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Millennials & Risk vs. Upside

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I felt compelled to write this post for two distinct reasons:

1) I am worried about the low level of risk tolerance in some of our generation’s most well-educated and promising students and future leaders.

2) I have been asked over the past few months on job thoughts from students at universities and people <5 years into their career.

I read a piece by Priya Parker who recently completed a study on “the values and behaviors of the world’s next generation of leaders – the most talented, educated, capable Millennials”.  These include those from the best institutions, at the most prestigious firms, and with the greatest ambitions.  What Parker finds is spot on:

“What I found was a rising generation of elite leaders who bring wonderful new gifts to the table – more empathy than their predecessors, more worldliness, more pragmatism for an angry, ideological age. But I also found my generation of young leaders paralyzed, hesitant, and unwilling stick their necks out and lead on the big questions of our time: how to build a more equitable and sustainable capitalism, how to manage the transition to a post-Western world, how to extend prosperity to developing countries without pushing the planet over the brink.”

She said our generation effectively has a FOMO syndrome, or ‘fear of missing out’.  It’s perhaps the biggest reason why our top institutions’ graduates seem to migrate towards consulting and investment banking at higher rates than ever before: it’s prestigious, it’s broad in terms of skillsets acquired, it pays well, and, most importantly, it keeps our options open.

When I was in my second year at Stanford, I wanted to go work for McKinsey or Goldman Sachs.  They were the two firms that some of the smartest upperclassmen I knew were joining post graduation.  After I went through the interview process myself, I ended up receiving offers from both of those firms.

Then, I received some great advice.  A professor emeritus, David Abernethy, asked me to design my ideal job assuming monetary considerations were thrown out the window.  We eventually arrived at the conclusion that often the most exciting jobs have to be designed yourself since hardly any job description can possibly contain all that we wish.  I wanted to invest and work with many entrepreneurs that are building technologies to change the world, so I thought I should try and do everything to found my own venture or get into venture capital, an asset class known for high risk investments in budding startups, with the intention of carving out an emerging markets niche.  And, although my ultimate choice of VC isn’t as high risk as starting your own company, I do think I took the “less safe” route.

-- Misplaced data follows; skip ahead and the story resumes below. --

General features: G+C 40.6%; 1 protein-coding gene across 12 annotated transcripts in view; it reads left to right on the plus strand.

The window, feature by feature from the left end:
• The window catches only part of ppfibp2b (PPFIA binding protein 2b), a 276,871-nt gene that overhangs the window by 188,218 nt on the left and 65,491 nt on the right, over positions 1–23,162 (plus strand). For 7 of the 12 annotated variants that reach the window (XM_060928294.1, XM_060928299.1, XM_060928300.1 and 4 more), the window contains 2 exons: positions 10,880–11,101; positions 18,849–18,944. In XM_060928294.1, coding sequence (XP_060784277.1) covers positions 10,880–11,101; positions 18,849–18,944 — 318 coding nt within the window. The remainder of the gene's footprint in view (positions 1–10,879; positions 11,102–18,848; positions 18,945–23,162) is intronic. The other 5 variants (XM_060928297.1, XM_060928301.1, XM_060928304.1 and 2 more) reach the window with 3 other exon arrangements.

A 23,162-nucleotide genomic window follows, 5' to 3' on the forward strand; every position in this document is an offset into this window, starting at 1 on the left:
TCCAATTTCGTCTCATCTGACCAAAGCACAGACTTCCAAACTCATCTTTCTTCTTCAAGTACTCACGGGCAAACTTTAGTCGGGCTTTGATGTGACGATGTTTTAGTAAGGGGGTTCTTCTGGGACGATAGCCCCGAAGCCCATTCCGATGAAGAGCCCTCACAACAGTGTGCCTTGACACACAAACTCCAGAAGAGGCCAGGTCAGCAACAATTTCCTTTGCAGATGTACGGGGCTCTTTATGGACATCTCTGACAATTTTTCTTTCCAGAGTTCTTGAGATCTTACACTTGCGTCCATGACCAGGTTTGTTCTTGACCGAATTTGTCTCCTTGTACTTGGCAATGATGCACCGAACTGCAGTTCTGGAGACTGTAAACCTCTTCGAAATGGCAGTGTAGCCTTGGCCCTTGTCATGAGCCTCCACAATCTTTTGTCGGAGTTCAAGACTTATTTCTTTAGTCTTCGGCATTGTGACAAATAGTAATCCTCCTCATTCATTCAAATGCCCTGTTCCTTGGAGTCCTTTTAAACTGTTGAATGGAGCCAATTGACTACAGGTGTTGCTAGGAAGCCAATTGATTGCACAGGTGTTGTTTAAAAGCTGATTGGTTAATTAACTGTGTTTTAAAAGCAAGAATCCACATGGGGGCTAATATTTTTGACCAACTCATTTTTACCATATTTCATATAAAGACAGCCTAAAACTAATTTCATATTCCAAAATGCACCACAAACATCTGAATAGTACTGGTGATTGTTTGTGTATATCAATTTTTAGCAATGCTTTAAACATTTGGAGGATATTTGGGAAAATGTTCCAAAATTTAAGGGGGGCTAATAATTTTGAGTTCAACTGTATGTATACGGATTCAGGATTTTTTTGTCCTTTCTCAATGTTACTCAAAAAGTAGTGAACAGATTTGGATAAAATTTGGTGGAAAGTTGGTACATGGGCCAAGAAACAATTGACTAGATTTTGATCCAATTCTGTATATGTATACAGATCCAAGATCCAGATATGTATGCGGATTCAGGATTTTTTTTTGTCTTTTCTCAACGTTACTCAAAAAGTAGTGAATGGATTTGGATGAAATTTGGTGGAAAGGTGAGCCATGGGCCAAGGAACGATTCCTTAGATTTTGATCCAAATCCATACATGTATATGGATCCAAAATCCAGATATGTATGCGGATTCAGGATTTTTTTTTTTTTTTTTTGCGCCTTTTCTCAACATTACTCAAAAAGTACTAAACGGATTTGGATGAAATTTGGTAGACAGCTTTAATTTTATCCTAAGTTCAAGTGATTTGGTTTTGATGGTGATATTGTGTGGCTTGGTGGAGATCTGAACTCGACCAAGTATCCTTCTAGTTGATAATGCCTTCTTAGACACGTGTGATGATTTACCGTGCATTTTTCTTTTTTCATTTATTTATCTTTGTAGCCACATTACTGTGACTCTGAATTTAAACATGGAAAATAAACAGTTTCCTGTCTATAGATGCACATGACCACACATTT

Our 20s are the time where we can, and should, be the most risk-seeking.  We’re free of familial obligations and are used to a relatively lower quality of life having been stuffed in dorm rooms.  We may, however, have considerable student debt that we need to pay off (a whole different subject), which is a very valid reason for going into guaranteed low risk, high paying jobs straight out of school.

I would implore anyone graduating soon or considering an early career change to do something slightly riskier, but with greater upside.  Upside can be monetary (say: early stock options in a company), measured through diverse experiences (for example, traveling to countries or places outside your comfort zone), or even personal fulfillment/growth (for example, always wanting to do XYZ, like work for X organization, rally for Y cause, or start Z nonprofit, etc).  I have nothing but respect for an institution like McKinsey and if two years there increases your confidence, network, and appetite to dive into something higher-risk, then it is a tremendous option.  But, if you have even the slightest inkling as to a high risk, high reward job or career path that you would find fulfilling, assuming financial obligations are not too crazy (which is not a safe assumption anymore) then you should go for it.

I think we would all be surprised by how much we learn, how much we can impact, and maybe even how much we can personally gain for ourselves when we take the higher risk, higher reward option.

Written by sheeltyle

March 14, 2012 at 9:26 am